My opinion is that moot stuck in some back office doing photocopying is a travesty. He has the skills, the abilities to run a community without it collapsing into the ground in a spasm of destriction and drama. A place that thinks it needs a community manager to keep things smooth and help make things happen would be well served to consider hiring moot. Â He’d move anywhere, try something new for a few years, find a place to shine. He’s got a magic ability about him to work with people and make a place happen. You could point to 4chan’s worst aspects and point to moot, but the fact is that moot’s abilities and skills are why those worst aspects haven’t taken the site down in a blaze of hatred and implosion.
I tried to explain this as best I could in my phone interview, this situation where he is now looking at what the next part of his life will contain. This is different than a “regular” 21 year old trying to find the next steps, because other 21 year olds don’t generally have a near-decade winning track record of a millions-strong audience they have been working with and catering to.
I’d hoped maybe his story would come through in this article and maybe inspire people to consider contacting him about employment, giving him the chance to fund 4chan’s costs and keep him out of what may become crushing debt.Â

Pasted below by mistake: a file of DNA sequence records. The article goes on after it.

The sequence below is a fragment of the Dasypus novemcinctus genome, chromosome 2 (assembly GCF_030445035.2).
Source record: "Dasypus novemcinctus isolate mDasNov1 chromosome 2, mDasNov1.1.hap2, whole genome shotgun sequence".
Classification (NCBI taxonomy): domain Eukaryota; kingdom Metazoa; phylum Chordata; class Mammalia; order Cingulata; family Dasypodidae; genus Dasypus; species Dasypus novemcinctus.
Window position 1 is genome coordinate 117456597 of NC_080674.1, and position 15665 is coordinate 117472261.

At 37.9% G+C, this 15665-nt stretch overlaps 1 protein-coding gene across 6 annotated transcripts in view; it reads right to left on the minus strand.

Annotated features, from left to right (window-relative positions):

No such luck.
Hesse’s article is a mush-ball of insinuations, side-of-mouth insults and dimissive gestures. If you didn’t like something about 4chan, you’ll find plenty to take home with this article. “They come to 4chan when they should be doing calc homework. Now — in debt, out of work, another example of the Internet’s intangibility — Poole just needs to figure out how to make that matter.” This approach, “ha ha these weirdos are losers” is the sort of thing I used to read in the 1980s when everyone was wondering why in the hell you would make a computer “portable” and cell phones came at the requirement of never leaving your car and attaching a weird antenna to your back window. How strange, these articles would say, you are so much better a person for not having known this world except through this article. I detest this approach. It doesn’t inform; it insults and invites you to take a handful of dirt as well. And nobody comes to know moot better in any way for it.
But obviously, it all comes home to me when Hesse decided this would be the closer:
For his recent birthday, Poole’s acquaintance Jason Scott offered to help him write a rÃ©sumÃ©.
Scott, a somewhat well-known Internet historian, explains the difficulty of the endeavor this way: “It’s like going to someone and saying, I need you to write a rÃ©sumÃ© to be hired to be you,” says Scott. “Like, ‘In one page, what do you do that makes you yourself?’ Chris has been running this site almost all of his functioning life. . . . Sitting down and producing the words for what that means is just too hard. Him on rÃ©sumÃ© is a failure.”